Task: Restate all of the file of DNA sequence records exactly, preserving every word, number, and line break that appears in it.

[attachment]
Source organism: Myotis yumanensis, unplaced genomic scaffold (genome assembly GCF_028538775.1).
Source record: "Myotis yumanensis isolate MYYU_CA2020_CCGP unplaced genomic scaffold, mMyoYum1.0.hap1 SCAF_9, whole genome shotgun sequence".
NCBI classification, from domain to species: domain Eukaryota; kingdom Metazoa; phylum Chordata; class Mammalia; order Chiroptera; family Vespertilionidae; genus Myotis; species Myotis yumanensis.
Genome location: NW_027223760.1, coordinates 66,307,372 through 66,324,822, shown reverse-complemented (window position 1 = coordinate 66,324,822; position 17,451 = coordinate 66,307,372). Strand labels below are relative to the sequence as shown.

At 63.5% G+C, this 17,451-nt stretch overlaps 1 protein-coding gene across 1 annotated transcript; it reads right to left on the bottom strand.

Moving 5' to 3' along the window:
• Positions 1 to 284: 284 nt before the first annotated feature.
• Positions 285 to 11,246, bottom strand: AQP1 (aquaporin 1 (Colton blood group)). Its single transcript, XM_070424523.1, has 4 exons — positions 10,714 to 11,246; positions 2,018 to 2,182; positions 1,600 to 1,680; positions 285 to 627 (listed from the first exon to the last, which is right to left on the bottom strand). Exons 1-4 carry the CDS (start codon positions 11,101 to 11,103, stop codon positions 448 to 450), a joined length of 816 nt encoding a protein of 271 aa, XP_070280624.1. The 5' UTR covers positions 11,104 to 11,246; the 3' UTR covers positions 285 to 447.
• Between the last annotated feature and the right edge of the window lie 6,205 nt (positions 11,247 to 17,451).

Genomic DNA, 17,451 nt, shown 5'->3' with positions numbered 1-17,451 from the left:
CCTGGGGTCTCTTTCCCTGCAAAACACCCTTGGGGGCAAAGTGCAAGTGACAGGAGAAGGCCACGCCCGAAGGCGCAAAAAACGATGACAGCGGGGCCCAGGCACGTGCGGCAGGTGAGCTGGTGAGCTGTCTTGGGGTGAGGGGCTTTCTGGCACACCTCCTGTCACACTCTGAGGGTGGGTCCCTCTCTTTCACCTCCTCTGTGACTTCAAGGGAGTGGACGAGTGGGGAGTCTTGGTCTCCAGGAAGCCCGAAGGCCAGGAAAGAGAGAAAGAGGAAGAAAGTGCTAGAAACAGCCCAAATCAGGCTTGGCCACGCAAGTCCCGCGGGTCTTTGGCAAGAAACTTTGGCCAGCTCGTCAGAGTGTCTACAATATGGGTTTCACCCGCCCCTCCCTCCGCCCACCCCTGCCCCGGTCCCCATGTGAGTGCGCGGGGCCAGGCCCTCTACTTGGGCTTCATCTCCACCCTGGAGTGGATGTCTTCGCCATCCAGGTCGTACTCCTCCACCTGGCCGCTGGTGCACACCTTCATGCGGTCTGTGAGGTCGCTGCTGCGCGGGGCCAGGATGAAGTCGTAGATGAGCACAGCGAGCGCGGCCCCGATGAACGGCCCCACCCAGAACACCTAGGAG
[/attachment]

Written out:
Source organism: Myotis yumanensis, unplaced genomic scaffold (genome assembly GCF_028538775.1).
Source record: "Myotis yumanensis isolate MYYU_CA2020_CCGP unplaced genomic scaffold, mMyoYum1.0.hap1 SCAF_9, whole genome shotgun sequence".
NCBI classification, from domain to species: domain Eukaryota; kingdom Metazoa; phylum Chordata; class Mammalia; order Chiroptera; family Vespertilionidae; genus Myotis; species Myotis yumanensis.
Genome location: NW_027223760.1, coordinates 66,307,372 through 66,324,822, shown reverse-complemented (window position 1 = coordinate 66,324,822; position 17,451 = coordinate 66,307,372). Strand labels below are relative to the sequence as shown.

At 63.5% G+C, this 17,451-nt stretch overlaps 1 protein-coding gene across 1 annotated transcript; it reads right to left on the bottom strand.

Moving 5' to 3' along the window:
• Positions 1 to 284: 284 nt before the first annotated feature.
• Positions 285 to 11,246, bottom strand: AQP1 (aquaporin 1 (Colton blood group)). Its single transcript, XM_070424523.1, has 4 exons — positions 10,714 to 11,246; positions 2,018 to 2,182; positions 1,600 to 1,680; positions 285 to 627 (listed from the first exon to the last, which is right to left on the bottom strand). Exons 1-4 carry the CDS (start codon positions 11,101 to 11,103, stop codon positions 448 to 450), a joined length of 816 nt encoding a protein of 271 aa, XP_070280624.1. The 5' UTR covers positions 11,104 to 11,246; the 3' UTR covers positions 285 to 447.
• Between the last annotated feature and the right edge of the window lie 6,205 nt (positions 11,247 to 17,451).

Genomic DNA, 17,451 nt, shown 5'->3' with positions numbered 1-17,451 from the left:
CCTGGGGTCTCTTTCCCTGCAAAACACCCTTGGGGGCAAAGTGCAAGTGACAGGAGAAGGCCACGCCCGAAGGCGCAAAAAACGATGACAGCGGGGCCCAGGCACGTGCGGCAGGTGAGCTGGTGAGCTGTCTTGGGGTGAGGGGCTTTCTGGCACACCTCCTGTCACACTCTGAGGGTGGGTCCCTCTCTTTCACCTCCTCTGTGACTTCAAGGGAGTGGACGAGTGGGGAGTCTTGGTCTCCAGGAAGCCCGAAGGCCAGGAAAGAGAGAAAGAGGAAGAAAGTGCTAGAAACAGCCCAAATCAGGCTTGGCCACGCAAGTCCCGCGGGTCTTTGGCAAGAAACTTTGGCCAGCTCGTCAGAGTGTCTACAATATGGGTTTCACCCGCCCCTCCCTCCGCCCACCCCTGCCCCGGTCCCCATGTGAGTGCGCGGGGCCAGGCCCTCTACTTGGGCTTCATCTCCACCCTGGAGTGGATGTCTTCGCCATCCAGGTCGTACTCCTCCACCTGGCCGCTGGTGCACACCTTCATGCGGTCTGTGAGGTCGCTGCTGCGCGGGGCCAGGATGAAGTCGTAGATGAGCACAGCGAGCGCGGCCCCGATGAACGGCCCCACCCAGAACACCTAGGAG